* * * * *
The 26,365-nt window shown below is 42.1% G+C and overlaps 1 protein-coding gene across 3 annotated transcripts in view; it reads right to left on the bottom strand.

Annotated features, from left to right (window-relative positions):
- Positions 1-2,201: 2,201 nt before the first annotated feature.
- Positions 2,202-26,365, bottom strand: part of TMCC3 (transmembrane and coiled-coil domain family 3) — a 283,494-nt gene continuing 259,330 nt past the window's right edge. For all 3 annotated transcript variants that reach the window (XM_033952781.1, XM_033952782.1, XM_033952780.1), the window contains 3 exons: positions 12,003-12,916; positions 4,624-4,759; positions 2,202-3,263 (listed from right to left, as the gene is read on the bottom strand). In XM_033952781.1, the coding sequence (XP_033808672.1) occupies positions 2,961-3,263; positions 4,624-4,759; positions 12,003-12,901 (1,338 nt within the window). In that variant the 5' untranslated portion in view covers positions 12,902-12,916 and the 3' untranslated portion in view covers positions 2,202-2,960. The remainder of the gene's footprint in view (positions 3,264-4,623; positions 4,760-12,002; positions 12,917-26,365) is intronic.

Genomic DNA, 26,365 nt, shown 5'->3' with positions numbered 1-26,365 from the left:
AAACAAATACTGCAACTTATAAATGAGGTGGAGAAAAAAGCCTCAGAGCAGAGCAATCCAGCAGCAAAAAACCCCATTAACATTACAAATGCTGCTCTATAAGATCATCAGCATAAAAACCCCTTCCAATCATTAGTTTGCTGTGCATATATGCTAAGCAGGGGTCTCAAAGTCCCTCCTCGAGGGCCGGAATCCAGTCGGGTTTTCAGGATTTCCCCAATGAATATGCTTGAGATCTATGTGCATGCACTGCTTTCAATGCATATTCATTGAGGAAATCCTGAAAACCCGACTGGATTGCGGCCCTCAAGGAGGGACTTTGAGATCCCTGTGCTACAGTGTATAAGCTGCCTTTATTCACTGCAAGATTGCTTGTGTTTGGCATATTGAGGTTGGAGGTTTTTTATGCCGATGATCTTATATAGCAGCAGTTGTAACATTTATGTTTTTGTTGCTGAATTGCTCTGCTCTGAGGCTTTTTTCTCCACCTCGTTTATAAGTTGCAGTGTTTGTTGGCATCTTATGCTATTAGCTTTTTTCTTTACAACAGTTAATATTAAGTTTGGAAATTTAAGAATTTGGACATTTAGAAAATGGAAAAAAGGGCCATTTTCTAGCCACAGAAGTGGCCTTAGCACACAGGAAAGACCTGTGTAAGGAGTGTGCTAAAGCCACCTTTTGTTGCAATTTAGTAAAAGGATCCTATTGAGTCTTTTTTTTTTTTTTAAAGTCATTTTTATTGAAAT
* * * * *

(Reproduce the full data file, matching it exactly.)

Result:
The 26,365-nt window shown below is 42.1% G+C and overlaps 1 protein-coding gene across 3 annotated transcripts in view; it reads right to left on the bottom strand.

Annotated features, from left to right (window-relative positions):
- Positions 1-2,201: 2,201 nt before the first annotated feature.
- Positions 2,202-26,365, bottom strand: part of TMCC3 (transmembrane and coiled-coil domain family 3) — a 283,494-nt gene continuing 259,330 nt past the window's right edge. For all 3 annotated transcript variants that reach the window (XM_033952781.1, XM_033952782.1, XM_033952780.1), the window contains 3 exons: positions 12,003-12,916; positions 4,624-4,759; positions 2,202-3,263 (listed from right to left, as the gene is read on the bottom strand). In XM_033952781.1, the coding sequence (XP_033808672.1) occupies positions 2,961-3,263; positions 4,624-4,759; positions 12,003-12,901 (1,338 nt within the window). In that variant the 5' untranslated portion in view covers positions 12,902-12,916 and the 3' untranslated portion in view covers positions 2,202-2,960. The remainder of the gene's footprint in view (positions 3,264-4,623; positions 4,760-12,002; positions 12,917-26,365) is intronic.

Genomic DNA, 26,365 nt, shown 5'->3' with positions numbered 1-26,365 from the left:
AAACAAATACTGCAACTTATAAATGAGGTGGAGAAAAAAGCCTCAGAGCAGAGCAATCCAGCAGCAAAAAACCCCATTAACATTACAAATGCTGCTCTATAAGATCATCAGCATAAAAACCCCTTCCAATCATTAGTTTGCTGTGCATATATGCTAAGCAGGGGTCTCAAAGTCCCTCCTCGAGGGCCGGAATCCAGTCGGGTTTTCAGGATTTCCCCAATGAATATGCTTGAGATCTATGTGCATGCACTGCTTTCAATGCATATTCATTGAGGAAATCCTGAAAACCCGACTGGATTGCGGCCCTCAAGGAGGGACTTTGAGATCCCTGTGCTACAGTGTATAAGCTGCCTTTATTCACTGCAAGATTGCTTGTGTTTGGCATATTGAGGTTGGAGGTTTTTTATGCCGATGATCTTATATAGCAGCAGTTGTAACATTTATGTTTTTGTTGCTGAATTGCTCTGCTCTGAGGCTTTTTTCTCCACCTCGTTTATAAGTTGCAGTGTTTGTTGGCATCTTATGCTATTAGCTTTTTTCTTTACAACAGTTAATATTAAGTTTGGAAATTTAAGAATTTGGACATTTAGAAAATGGAAAAAAGGGCCATTTTCTAGCCACAGAAGTGGCCTTAGCACACAGGAAAGACCTGTGTAAGGAGTGTGCTAAAGCCACCTTTTGTTGCAATTTAGTAAAAGGATCCTATTGAGTCTTTTTTTTTTTTTTAAAGTCATTTTTATTGAAAT